http://espn.go.com/video/clip?id=15107092&ex_cid=espntw


As I have said, EDD has people talking about Lowering the Basket, now lets get all the issues and arguments on the table and talk about it. Everyone has the same interest and that is "what can we do speed up the game and make it better".


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PostPosted: 03/31/16 9:25 pm    ::: Reply Reply with quote

My guess about tennis: instead of women's singles extending from best-of-three set matches to best-of-five, men's tennis will move in the opposite direction and go to best-of-three. Are tennis fans all that entranced with men's singles' matches that last five hours?

I'm with Diana Taurasi and others here who oppose lowering the rims for WNBA games.



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pilight



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PostPosted: 03/31/16 9:36 pm    ::: Reply Reply with quote

Bob Lamm wrote:
My guess about tennis: instead of women's singles extending from best-of-three set matches to best-of-five, men's tennis will move in the opposite direction and go to best-of-three. Are tennis fans all that entranced with men's singles' matches that last five hours?


There's no way they could schedule women's matches that last five sets and keep the majors at two weeks. They can barely do it with three sets if there's rain.



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miller40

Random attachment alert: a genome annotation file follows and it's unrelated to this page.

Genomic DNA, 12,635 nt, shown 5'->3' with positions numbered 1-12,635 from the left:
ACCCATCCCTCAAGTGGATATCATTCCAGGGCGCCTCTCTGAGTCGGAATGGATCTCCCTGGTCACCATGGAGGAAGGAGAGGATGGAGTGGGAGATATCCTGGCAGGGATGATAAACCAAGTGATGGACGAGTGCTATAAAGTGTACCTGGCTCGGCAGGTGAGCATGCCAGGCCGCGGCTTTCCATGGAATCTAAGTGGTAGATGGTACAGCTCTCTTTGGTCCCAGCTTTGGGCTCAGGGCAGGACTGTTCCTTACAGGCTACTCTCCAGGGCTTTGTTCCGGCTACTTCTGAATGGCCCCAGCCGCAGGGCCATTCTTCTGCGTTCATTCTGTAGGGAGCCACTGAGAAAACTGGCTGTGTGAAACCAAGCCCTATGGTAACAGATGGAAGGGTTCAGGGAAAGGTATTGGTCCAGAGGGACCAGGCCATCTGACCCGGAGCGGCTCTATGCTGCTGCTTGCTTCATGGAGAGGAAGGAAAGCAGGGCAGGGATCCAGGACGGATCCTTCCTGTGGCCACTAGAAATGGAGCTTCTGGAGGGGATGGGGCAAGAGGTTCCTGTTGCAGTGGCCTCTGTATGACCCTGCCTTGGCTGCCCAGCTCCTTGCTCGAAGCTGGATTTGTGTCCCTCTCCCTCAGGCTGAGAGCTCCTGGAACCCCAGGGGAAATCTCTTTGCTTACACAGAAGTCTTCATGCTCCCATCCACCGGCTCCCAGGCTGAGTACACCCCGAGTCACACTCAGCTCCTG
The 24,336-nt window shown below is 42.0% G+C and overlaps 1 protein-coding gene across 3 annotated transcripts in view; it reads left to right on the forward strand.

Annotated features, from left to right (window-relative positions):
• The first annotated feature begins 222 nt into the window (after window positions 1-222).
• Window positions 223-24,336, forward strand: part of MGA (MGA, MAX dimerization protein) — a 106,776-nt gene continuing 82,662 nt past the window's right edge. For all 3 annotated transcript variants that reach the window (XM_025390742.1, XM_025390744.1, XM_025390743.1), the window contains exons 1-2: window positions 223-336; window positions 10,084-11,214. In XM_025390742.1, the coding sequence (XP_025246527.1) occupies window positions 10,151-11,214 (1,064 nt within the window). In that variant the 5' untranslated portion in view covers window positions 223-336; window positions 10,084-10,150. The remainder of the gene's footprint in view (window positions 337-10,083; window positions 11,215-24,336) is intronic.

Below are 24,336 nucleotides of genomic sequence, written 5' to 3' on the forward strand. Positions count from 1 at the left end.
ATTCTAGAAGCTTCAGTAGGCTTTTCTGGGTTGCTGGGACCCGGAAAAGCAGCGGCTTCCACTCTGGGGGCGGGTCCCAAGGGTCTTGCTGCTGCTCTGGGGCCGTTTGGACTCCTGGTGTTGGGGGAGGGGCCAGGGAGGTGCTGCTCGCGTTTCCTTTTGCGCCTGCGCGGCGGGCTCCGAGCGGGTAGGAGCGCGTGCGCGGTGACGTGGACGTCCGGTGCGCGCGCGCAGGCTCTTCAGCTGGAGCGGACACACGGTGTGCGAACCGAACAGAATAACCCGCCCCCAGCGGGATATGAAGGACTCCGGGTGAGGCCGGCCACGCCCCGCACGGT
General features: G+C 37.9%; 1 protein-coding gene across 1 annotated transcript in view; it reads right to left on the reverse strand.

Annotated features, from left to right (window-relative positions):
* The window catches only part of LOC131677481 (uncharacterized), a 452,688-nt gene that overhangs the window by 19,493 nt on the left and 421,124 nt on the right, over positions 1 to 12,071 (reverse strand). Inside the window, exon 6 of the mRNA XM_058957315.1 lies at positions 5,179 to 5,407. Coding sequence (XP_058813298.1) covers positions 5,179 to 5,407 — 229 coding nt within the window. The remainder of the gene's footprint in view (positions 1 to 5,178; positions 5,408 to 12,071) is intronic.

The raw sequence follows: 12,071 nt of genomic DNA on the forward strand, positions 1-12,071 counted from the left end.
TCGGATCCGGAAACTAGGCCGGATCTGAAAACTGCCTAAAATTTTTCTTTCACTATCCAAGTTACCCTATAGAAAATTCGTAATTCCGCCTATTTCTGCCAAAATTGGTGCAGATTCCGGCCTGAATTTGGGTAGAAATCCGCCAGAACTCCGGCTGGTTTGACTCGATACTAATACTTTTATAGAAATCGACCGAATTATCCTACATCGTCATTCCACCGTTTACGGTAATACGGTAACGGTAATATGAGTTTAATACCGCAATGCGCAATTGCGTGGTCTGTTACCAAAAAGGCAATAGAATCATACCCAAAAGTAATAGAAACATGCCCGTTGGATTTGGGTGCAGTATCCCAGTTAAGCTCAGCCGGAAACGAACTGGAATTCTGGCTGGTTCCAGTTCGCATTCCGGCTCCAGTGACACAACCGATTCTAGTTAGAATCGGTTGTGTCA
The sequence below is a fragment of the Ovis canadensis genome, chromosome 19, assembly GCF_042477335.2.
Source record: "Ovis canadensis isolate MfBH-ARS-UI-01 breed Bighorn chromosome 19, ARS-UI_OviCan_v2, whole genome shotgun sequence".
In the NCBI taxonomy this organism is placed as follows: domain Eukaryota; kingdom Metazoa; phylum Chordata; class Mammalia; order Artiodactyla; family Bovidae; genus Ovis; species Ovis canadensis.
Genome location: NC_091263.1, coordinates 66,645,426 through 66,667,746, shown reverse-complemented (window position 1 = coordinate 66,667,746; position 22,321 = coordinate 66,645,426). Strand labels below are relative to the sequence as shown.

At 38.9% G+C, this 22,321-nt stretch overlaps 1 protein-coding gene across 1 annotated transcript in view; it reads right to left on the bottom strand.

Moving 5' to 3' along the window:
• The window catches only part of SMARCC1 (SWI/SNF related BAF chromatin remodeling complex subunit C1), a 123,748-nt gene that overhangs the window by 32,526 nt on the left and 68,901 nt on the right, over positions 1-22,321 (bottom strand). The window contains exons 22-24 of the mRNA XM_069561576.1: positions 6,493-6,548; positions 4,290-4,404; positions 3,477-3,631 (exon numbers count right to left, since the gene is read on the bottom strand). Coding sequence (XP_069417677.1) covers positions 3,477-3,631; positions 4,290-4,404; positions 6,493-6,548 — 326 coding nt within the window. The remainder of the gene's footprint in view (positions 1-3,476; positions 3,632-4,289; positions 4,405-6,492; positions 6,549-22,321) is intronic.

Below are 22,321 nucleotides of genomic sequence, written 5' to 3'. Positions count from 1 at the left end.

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PostPosted: 03/31/16 9:52 pm    ::: Reply Reply with quote

pilight wrote:
Bob Lamm wrote:
My guess about tennis: instead of women's singles extending from best-of-three set matches to best-of-five, men's tennis will move in the opposite direction and go to best-of-three. Are tennis fans all that entranced with men's singles' matches that last five hours?


There's no way they could schedule women's matches that last five sets and keep the majors at two weeks. They can barely do it with three sets if there's rain.


Yep. WTA players have made the argument for five sets in the Slams (the men play best of three in most tournaments outside the Slams, although there are a few exceptions with major non-GS tournaments), and they were denied because of this scheduling issue. This topic came up again most recently during the fall out from Indian Wells.

I just watched EDD's SportsCenter spot and I'm not quite sure she understood Taurasi's statement/position.


pilight



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PostPosted: 03/31/16 10:25 pm    ::: Reply Reply with quote

justintyme wrote:
I think miller40 was addressing what would happen if women had different rim heights at different levels/leagues. Players would struggle to adapt and the FG% on jump shots would decrease noticeably.


The difference goes down as you get further from the basket.

Directly under the basket, a 6' player with a 12" vertical would be 3' from a 10' rim and 2' from a 9' rim.

From the three point line, the same player would be 22'4" from a 10' basket and 22'3" from a 9' basket.



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PostPosted: 03/31/16 10:31 pm    ::: Reply Reply with quote

Elena continues to use the women's golf tees as an example, but where is it, or has it ever been written that women actually have to use the women's tees?



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PostPosted: 03/31/16 11:34 pm    ::: Reply Reply with quote

I've always thought one of the cool and unique things about basketball is there are rims and courts everywhere: in driveways, parks, rec centers and so forth in every corner of the country... so you can live in the inner city projects or Podunk, North Dakota and all you need is a ball and a pair of shoes to work on your game.